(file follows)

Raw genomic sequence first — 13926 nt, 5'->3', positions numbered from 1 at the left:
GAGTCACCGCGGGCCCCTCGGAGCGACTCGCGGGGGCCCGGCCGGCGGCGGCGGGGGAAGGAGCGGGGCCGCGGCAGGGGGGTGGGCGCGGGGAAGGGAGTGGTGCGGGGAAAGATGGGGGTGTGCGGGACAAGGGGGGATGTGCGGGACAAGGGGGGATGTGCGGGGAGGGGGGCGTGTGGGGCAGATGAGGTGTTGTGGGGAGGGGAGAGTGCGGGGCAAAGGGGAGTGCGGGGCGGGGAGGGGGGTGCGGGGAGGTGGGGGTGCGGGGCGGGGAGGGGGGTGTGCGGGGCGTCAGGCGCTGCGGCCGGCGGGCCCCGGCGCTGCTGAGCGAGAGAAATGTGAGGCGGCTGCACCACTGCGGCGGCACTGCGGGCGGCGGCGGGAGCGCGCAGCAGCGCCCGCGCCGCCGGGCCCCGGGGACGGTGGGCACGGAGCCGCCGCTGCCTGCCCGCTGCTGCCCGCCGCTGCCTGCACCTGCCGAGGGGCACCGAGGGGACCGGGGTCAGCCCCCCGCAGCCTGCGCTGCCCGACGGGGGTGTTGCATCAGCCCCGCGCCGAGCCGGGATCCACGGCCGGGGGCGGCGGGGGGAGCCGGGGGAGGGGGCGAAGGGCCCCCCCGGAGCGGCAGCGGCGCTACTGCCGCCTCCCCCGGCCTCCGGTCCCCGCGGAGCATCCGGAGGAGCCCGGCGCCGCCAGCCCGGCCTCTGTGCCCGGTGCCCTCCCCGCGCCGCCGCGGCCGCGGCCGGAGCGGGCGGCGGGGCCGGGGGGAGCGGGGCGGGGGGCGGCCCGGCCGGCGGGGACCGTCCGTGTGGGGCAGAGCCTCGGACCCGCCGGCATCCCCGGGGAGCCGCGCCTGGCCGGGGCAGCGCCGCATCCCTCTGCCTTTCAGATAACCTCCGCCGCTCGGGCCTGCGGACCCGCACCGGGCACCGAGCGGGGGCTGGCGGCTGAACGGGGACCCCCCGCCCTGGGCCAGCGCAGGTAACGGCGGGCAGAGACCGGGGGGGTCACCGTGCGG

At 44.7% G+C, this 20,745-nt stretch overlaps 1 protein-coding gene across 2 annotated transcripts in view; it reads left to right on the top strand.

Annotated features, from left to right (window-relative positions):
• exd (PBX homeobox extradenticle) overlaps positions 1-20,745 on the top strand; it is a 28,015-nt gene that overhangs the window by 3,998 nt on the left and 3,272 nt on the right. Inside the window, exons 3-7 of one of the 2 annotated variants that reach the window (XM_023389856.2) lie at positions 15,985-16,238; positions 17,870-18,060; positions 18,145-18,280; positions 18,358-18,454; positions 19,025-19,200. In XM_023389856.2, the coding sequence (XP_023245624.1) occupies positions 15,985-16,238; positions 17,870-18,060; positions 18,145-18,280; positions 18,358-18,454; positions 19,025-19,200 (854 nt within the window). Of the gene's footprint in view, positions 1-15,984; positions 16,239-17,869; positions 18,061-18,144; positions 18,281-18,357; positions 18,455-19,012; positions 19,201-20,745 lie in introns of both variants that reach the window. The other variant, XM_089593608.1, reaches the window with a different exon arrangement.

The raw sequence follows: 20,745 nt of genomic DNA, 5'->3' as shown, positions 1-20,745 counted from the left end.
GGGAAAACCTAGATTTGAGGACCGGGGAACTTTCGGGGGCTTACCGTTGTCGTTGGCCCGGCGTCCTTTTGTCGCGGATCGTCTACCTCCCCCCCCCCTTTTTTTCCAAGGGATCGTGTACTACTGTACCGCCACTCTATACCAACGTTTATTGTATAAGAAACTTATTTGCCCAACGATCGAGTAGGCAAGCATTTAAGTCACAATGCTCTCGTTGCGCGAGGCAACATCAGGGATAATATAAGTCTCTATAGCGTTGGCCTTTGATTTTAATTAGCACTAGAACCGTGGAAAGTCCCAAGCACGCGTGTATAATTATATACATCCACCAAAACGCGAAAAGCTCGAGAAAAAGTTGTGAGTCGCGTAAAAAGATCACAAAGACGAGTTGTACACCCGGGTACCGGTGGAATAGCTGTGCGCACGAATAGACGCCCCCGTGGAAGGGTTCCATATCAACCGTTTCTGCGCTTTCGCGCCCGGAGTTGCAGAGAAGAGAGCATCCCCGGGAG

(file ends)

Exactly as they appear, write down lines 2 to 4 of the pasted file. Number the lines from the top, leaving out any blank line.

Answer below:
GAGTCACCGCGGGCCCCTCGGAGCGACTCGCGGGGGCCCGGCCGGCGGCGGCGGGGGAAGGAGCGGGGCCGCGGCAGGGGGGTGGGCGCGGGGAAGGGAGTGGTGCGGGGAAAGATGGGGGTGTGCGGGACAAGGGGGGATGTGCGGGACAAGGGGGGATGTGCGGGGAGGGGGGCGTGTGGGGCAGATGAGGTGTTGTGGGGAGGGGAGAGTGCGGGGCAAAGGGGAGTGCGGGGCGGGGAGGGGGGTGCGGGGAGGTGGGGGTGCGGGGCGGGGAGGGGGGTGTGCGGGGCGTCAGGCGCTGCGGCCGGCGGGCCCCGGCGCTGCTGAGCGAGAGAAATGTGAGGCGGCTGCACCACTGCGGCGGCACTGCGGGCGGCGGCGGGAGCGCGCAGCAGCGCCCGCGCCGCCGGGCCCCGGGGACGGTGGGCACGGAGCCGCCGCTGCCTGCCCGCTGCTGCCCGCCGCTGCCTGCACCTGCCGAGGGGCACCGAGGGGACCGGGGTCAGCCCCCCGCAGCCTGCGCTGCCCGACGGGGGTGTTGCATCAGCCCCGCGCCGAGCCGGGATCCACGGCCGGGGGCGGCGGGGGGAGCCGGGGGAGGGGGCGAAGGGCCCCCCCGGAGCGGCAGCGGCGCTACTGCCGCCTCCCCCGGCCTCCGGTCCCCGCGGAGCATCCGGAGGAGCCCGGCGCCGCCAGCCCGGCCTCTGTGCCCGGTGCCCTCCCCGCGCCGCCGCGGCCGCGGCCGGAGCGGGCGGCGGGGCCGGGGGGAGCGGGGCGGGGGGCGGCCCGGCCGGCGGGGACCGTCCGTGTGGGGCAGAGCCTCGGACCCGCCGGCATCCCCGGGGAGCCGCGCCTGGCCGGGGCAGCGCCGCATCCCTCTGCCTTTCAGATAACCTCCGCCGCTCGGGCCTGCGGACCCGCACCGGGCACCGAGCGGGGGCTGGCGGCTGAACGGGGACCCCCCGCCCTGGGCCAGCGCAGGTAACGGCGGGCAGAGACCGGGGGGGTCACCGTGCGG

At 44.7% G+C, this 20,745-nt stretch overlaps 1 protein-coding gene across 2 annotated transcripts in view; it reads left to right on the top strand.

Annotated features, from left to right (window-relative positions):